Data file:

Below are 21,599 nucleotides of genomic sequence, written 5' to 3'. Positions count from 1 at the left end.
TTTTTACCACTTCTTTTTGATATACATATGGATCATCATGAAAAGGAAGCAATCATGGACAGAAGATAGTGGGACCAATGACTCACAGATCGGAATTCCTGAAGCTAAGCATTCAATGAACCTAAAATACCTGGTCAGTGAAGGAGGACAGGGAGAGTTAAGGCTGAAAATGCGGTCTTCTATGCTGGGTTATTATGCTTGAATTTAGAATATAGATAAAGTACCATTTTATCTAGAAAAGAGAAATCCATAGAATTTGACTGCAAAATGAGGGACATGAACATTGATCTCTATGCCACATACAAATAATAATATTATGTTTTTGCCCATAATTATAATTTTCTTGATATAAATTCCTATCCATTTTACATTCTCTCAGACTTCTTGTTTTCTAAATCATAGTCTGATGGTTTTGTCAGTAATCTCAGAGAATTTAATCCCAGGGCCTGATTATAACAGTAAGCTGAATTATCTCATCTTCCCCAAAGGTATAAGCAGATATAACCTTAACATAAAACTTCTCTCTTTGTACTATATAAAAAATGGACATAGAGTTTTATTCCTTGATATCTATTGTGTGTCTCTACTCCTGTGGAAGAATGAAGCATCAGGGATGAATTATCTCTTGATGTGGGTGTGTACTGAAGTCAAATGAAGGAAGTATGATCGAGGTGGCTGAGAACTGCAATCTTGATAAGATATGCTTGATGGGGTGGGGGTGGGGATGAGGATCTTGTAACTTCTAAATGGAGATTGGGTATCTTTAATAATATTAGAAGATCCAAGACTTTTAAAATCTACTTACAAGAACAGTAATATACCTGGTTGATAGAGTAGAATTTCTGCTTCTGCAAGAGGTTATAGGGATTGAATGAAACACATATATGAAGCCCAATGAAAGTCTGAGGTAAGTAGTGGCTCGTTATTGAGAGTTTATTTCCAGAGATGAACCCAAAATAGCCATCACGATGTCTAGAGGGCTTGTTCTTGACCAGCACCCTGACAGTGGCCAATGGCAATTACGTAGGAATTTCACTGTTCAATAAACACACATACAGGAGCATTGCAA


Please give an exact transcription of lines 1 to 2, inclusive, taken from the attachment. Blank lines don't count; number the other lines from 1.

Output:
Below are 21,599 nucleotides of genomic sequence, written 5' to 3'. Positions count from 1 at the left end.
TTTTTACCACTTCTTTTTGATATACATATGGATCATCATGAAAAGGAAGCAATCATGGACAGAAGATAGTGGGACCAATGACTCACAGATCGGAATTCCTGAAGCTAAGCATTCAATGAACCTAAAATACCTGGTCAGTGAAGGAGGACAGGGAGAGTTAAGGCTGAAAATGCGGTCTTCTATGCTGGGTTATTATGCTTGAATTTAGAATATAGATAAAGTACCATTTTATCTAGAAAAGAGAAATCCATAGAATTTGACTGCAAAATGAGGGACATGAACATTGATCTCTATGCCACATACAAATAATAATATTATGTTTTTGCCCATAATTATAATTTTCTTGATATAAATTCCTATCCATTTTACATTCTCTCAGACTTCTTGTTTTCTAAATCATAGTCTGATGGTTTTGTCAGTAATCTCAGAGAATTTAATCCCAGGGCCTGATTATAACAGTAAGCTGAATTATCTCATCTTCCCCAAAGGTATAAGCAGATATAACCTTAACATAAAACTTCTCTCTTTGTACTATATAAAAAATGGACATAGAGTTTTATTCCTTGATATCTATTGTGTGTCTCTACTCCTGTGGAAGAATGAAGCATCAGGGATGAATTATCTCTTGATGTGGGTGTGTACTGAAGTCAAATGAAGGAAGTATGATCGAGGTGGCTGAGAACTGCAATCTTGATAAGATATGCTTGATGGGGTGGGGGTGGGGATGAGGATCTTGTAACTTCTAAATGGAGATTGGGTATCTTTAATAATATTAGAAGATCCAAGACTTTTAAAATCTACTTACAAGAACAGTAATATACCTGGTTGATAGAGTAGAATTTCTGCTTCTGCAAGAGGTTATAGGGATTGAATGAAACACATATATGAAGCCCAATGAAAGTCTGAGGTAAGTAGTGGCTCGTTATTGAGAGTTTATTTCCAGAGATGAACCCAAAATAGCCATCACGATGTCTAGAGGGCTTGTTCTTGACCAGCACCCTGACAGTGGCCAATGGCAATTACGTAGGAATTTCACTGTTCAATAAACACACATACAGGAGCATTGCAA